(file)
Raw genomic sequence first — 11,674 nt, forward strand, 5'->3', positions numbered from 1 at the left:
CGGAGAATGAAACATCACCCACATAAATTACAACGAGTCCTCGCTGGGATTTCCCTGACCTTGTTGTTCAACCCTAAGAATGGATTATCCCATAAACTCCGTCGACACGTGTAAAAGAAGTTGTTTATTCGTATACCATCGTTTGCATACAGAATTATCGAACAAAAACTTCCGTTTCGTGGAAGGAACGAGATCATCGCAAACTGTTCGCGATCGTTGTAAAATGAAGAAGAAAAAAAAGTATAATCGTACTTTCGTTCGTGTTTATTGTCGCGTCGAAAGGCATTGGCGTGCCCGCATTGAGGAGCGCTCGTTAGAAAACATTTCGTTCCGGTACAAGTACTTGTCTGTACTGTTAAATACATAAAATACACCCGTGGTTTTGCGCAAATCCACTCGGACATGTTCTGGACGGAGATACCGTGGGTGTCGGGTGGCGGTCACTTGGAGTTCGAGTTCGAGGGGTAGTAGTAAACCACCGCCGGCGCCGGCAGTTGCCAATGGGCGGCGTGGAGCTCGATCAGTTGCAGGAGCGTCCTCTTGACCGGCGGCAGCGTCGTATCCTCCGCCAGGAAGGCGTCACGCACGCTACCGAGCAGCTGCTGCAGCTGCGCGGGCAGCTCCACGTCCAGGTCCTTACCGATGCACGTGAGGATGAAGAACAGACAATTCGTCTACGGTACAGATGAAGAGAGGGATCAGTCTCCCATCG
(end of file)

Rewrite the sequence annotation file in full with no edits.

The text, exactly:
Raw genomic sequence first — 11,674 nt, forward strand, 5'->3', positions numbered from 1 at the left:
CGGAGAATGAAACATCACCCACATAAATTACAACGAGTCCTCGCTGGGATTTCCCTGACCTTGTTGTTCAACCCTAAGAATGGATTATCCCATAAACTCCGTCGACACGTGTAAAAGAAGTTGTTTATTCGTATACCATCGTTTGCATACAGAATTATCGAACAAAAACTTCCGTTTCGTGGAAGGAACGAGATCATCGCAAACTGTTCGCGATCGTTGTAAAATGAAGAAGAAAAAAAAGTATAATCGTACTTTCGTTCGTGTTTATTGTCGCGTCGAAAGGCATTGGCGTGCCCGCATTGAGGAGCGCTCGTTAGAAAACATTTCGTTCCGGTACAAGTACTTGTCTGTACTGTTAAATACATAAAATACACCCGTGGTTTTGCGCAAATCCACTCGGACATGTTCTGGACGGAGATACCGTGGGTGTCGGGTGGCGGTCACTTGGAGTTCGAGTTCGAGGGGTAGTAGTAAACCACCGCCGGCGCCGGCAGTTGCCAATGGGCGGCGTGGAGCTCGATCAGTTGCAGGAGCGTCCTCTTGACCGGCGGCAGCGTCGTATCCTCCGCCAGGAAGGCGTCACGCACGCTACCGAGCAGCTGCTGCAGCTGCGCGGGCAGCTCCACGTCCAGGTCCTTACCGATGCACGTGAGGATGAAGAACAGACAATTCGTCTACGGTACAGATGAAGAGAGGGATCAGTCTCCCATCG